Iona is in the process of having tests for her thyroid function. She has had a couple of blood tests for TSH and on Thursday we went to the hospital for her to have an ultrasound scan of her thyroid. The Children’s is a good hospital (although I do get a bit fed up of the amount of time I seem to spend there!) They were very thourough. At the end of the scan instead of the usual blank faced “The doctor will let you know,” approach we have all come to know and hate, they were up front about what the scan had shown. She has some blood flow problems around the thyroid and some lumps and bumps on it. The radiographer asked another radiographer to double check because he said he was used to smaller children’s thyoids and wondered if he was accurate in what he’d seen.

Anyway, they will send the results to the paediatrician and he will look at them alongside the blood results and hopefully we’ll get some info on what happens next soon.

My guess is Iona will be referred to an adult services endochronologist- at least I hope so as she should have further follow up.

Thyroid problems are more common in families with autoimmune disease and type 1 diabetes is closely associated with thyroid diseases.

We’ll see how ti goes.

Bitten bottoms

My sister likes to say “It all comes round and bites them on the bum.” This is her version of “karma” I guess. Well David Chaytor who showed himself both ignorant and hostile to home education has been charged with fraud over the ‘expenses scandal’.  A wise man once said that a person who can’t be trusted with little things, (like money perhaps) can’t be trusted with big ones at all (like the freedom to receive an education as best suits the child for example).

‘Young people’ night at our house.

I am having quiet time. Shh! Can you hear that? No. Neither can I! The smalls are at the park with their dad and I am sitting by the fire with a book and a blog. OOH it’s lovely. I am glad to have this bit of time more or less to myself. The constant feeling of being exhausted can wear a girl down-so an hour or two of quiet can make all the difference.

Tonight we will be invaded by a number of young people. The plan had been, apparently, that they would have a Saturday night out somewhere. But after discussion it has been decided that they are all off to 5pm Mass (one of them is reading) and then back here to book a canal trip for the Scout group, followed by a wild night of eating scones (Iona has been baking) and drinking tea and chocolate Horlicks -one of the girls is bringing the Horlicks. They may get really wild and toast marshmallows over the fire as well.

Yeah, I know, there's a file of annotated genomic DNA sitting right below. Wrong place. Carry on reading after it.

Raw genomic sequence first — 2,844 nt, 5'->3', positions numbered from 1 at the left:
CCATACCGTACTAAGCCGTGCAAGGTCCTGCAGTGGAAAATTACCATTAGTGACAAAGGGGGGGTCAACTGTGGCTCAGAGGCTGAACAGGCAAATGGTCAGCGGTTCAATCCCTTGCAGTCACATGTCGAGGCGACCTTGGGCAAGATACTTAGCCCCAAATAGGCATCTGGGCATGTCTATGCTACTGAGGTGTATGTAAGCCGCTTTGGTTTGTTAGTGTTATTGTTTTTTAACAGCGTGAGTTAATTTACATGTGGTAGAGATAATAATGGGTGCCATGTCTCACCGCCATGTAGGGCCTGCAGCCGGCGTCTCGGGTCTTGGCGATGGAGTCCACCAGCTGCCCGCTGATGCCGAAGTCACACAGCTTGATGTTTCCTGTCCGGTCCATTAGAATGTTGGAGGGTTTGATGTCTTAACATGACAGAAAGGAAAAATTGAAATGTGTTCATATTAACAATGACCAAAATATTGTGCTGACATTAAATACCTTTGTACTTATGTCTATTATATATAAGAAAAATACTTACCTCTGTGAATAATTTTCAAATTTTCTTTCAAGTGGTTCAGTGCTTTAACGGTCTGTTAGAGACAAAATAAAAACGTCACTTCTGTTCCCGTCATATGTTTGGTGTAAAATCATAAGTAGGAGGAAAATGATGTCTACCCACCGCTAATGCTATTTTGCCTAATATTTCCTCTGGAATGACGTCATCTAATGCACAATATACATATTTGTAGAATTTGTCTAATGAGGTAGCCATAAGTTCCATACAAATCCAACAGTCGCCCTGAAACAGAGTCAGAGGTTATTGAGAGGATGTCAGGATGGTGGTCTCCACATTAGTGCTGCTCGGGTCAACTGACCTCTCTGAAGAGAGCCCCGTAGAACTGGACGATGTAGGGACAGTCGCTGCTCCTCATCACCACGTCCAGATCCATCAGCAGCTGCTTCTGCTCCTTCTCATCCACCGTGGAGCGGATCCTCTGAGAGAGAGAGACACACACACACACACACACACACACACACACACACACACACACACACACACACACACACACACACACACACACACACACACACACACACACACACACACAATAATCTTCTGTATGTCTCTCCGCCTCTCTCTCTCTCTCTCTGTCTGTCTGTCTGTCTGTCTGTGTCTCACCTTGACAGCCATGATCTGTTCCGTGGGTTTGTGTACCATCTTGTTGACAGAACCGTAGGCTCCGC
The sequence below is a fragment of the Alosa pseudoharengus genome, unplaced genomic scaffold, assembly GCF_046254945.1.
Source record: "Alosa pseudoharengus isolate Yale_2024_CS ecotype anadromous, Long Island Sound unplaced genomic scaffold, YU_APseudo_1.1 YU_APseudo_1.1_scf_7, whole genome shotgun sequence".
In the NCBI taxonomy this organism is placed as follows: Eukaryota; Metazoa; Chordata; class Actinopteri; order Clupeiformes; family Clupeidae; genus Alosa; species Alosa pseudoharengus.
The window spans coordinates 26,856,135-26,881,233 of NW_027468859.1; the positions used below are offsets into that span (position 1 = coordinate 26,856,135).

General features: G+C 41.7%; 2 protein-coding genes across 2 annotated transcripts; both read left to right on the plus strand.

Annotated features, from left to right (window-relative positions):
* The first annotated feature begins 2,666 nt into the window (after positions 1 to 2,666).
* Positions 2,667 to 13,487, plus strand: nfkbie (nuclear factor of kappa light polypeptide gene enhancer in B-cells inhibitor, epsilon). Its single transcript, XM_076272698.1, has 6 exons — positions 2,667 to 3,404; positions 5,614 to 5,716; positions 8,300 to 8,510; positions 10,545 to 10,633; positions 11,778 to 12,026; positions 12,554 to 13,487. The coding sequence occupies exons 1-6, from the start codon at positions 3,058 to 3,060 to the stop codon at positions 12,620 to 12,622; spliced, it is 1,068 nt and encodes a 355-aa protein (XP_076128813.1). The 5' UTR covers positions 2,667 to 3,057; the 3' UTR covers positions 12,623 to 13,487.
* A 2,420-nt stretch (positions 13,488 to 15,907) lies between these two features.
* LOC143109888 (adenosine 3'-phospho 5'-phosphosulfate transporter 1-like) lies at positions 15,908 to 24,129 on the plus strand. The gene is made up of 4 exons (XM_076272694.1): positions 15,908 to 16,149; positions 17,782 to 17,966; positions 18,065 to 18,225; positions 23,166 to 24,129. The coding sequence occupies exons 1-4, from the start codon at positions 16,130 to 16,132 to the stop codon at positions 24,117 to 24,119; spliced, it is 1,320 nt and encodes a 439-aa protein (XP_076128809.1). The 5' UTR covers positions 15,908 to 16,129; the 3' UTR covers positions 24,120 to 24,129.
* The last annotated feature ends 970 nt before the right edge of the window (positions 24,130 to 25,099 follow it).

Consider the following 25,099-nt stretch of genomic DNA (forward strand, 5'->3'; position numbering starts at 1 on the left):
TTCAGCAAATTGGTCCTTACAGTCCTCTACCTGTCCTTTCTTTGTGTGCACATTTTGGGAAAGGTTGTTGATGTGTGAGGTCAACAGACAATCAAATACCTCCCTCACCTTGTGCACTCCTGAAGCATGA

As they will be here I have no doubt that reading stories to small people may have to happen as well.

Ah the youth of today.

I know I should be blogging about more serious things-and I will. But for now, back to The Restless Flame.

Home Education; love it, hate it or too tired for either!

Some time ago I read Danielle Bean’s article on how and why she both loves and hates homeschooling. I couldn’t put it much better.

I am so tired at the moment that it would be easy to just hate the whole darn process; but there are moments in the day that make me smile and think, “Well I would never see that at school.” I watched Avila using her Math U See manipulatives to work out a sum and made each of them a character telling each other how the sum should go.

This morning at the chiropractor Ronan read stories to the girls while I was duly crunched, stretched and needled. They all got a brief lesson in dry acupuncture as opposed to needles that take blood. There’s a pelvis and spine there too that the children have looked at and the chiropractor has told them about the spinal nerves and how they work.

Of course some of the stuff that happens here that would never happen (or perhaps rarely) in school is having to empty the potty in the middle of a Latin translation.

Today we made ‘acid rain’ on a bit of chalk to watch erosion and then used universal indicator to test how acid or alkaline our local (back garden) rain water is; it came out neutral.

Then there’s toddler story time.

We read “Oh Say Can You Seed?” and planned the seeds and beans we want to grow and the terrariums we are going to plant up.

Sometimes all I want to do is curl up in a corner and sleep. I have to fit in housework, cooking, trips to Beavers and doctors and God knows what else-and there are times I truly wish I didn’t have to.

But all of it is so so much better for them than the national curriculum, tick boxes and lining up. Why does Badman want to end this all?

QUESTION: Does anyone know a supplier for universal indicator paper? We use it quite a bit and I would like to get in more supplies.